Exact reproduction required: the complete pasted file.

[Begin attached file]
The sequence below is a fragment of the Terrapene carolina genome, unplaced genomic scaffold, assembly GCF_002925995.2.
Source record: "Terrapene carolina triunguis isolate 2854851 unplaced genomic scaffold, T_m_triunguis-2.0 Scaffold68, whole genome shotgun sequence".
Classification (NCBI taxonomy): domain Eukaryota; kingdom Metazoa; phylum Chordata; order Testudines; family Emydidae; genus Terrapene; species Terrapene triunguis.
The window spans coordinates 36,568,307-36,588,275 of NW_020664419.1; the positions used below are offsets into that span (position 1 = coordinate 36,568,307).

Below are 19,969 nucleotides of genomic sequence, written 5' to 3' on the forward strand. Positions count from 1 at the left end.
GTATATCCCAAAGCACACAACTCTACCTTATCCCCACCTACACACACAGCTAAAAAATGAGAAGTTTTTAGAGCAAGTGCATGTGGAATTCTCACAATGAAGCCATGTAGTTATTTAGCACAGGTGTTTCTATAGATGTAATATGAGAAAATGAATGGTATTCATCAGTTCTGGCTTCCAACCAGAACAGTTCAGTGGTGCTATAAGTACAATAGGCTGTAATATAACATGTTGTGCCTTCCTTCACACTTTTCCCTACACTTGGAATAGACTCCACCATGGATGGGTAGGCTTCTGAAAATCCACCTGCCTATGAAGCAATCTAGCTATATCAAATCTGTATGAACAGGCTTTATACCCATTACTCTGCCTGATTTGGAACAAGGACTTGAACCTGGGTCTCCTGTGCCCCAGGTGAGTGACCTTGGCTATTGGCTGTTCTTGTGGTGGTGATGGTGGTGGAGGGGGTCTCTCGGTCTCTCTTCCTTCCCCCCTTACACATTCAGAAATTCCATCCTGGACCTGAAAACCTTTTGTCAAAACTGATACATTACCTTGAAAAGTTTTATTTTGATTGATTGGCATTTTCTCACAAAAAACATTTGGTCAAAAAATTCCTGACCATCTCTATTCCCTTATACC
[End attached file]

The sequence below is a fragment of the Terrapene carolina genome, unplaced genomic scaffold, assembly GCF_002925995.2.
Source record: "Terrapene carolina triunguis isolate 2854851 unplaced genomic scaffold, T_m_triunguis-2.0 Scaffold68, whole genome shotgun sequence".
Classification (NCBI taxonomy): domain Eukaryota; kingdom Metazoa; phylum Chordata; order Testudines; family Emydidae; genus Terrapene; species Terrapene triunguis.
The window spans coordinates 36,568,307-36,588,275 of NW_020664419.1; the positions used below are offsets into that span (position 1 = coordinate 36,568,307).

Below are 19,969 nucleotides of genomic sequence, written 5' to 3' on the forward strand. Positions count from 1 at the left end.
GTATATCCCAAAGCACACAACTCTACCTTATCCCCACCTACACACACAGCTAAAAAATGAGAAGTTTTTAGAGCAAGTGCATGTGGAATTCTCACAATGAAGCCATGTAGTTATTTAGCACAGGTGTTTCTATAGATGTAATATGAGAAAATGAATGGTATTCATCAGTTCTGGCTTCCAACCAGAACAGTTCAGTGGTGCTATAAGTACAATAGGCTGTAATATAACATGTTGTGCCTTCCTTCACACTTTTCCCTACACTTGGAATAGACTCCACCATGGATGGGTAGGCTTCTGAAAATCCACCTGCCTATGAAGCAATCTAGCTATATCAAATCTGTATGAACAGGCTTTATACCCATTACTCTGCCTGATTTGGAACAAGGACTTGAACCTGGGTCTCCTGTGCCCCAGGTGAGTGACCTTGGCTATTGGCTGTTCTTGTGGTGGTGATGGTGGTGGAGGGGGTCTCTCGGTCTCTCTTCCTTCCCCCCTTACACATTCAGAAATTCCATCCTGGACCTGAAAACCTTTTGTCAAAACTGATACATTACCTTGAAAAGTTTTATTTTGATTGATTGGCATTTTCTCACAAAAAACATTTGGTCAAAAAATTCCTGACCATCTCTATTCCCTTATACC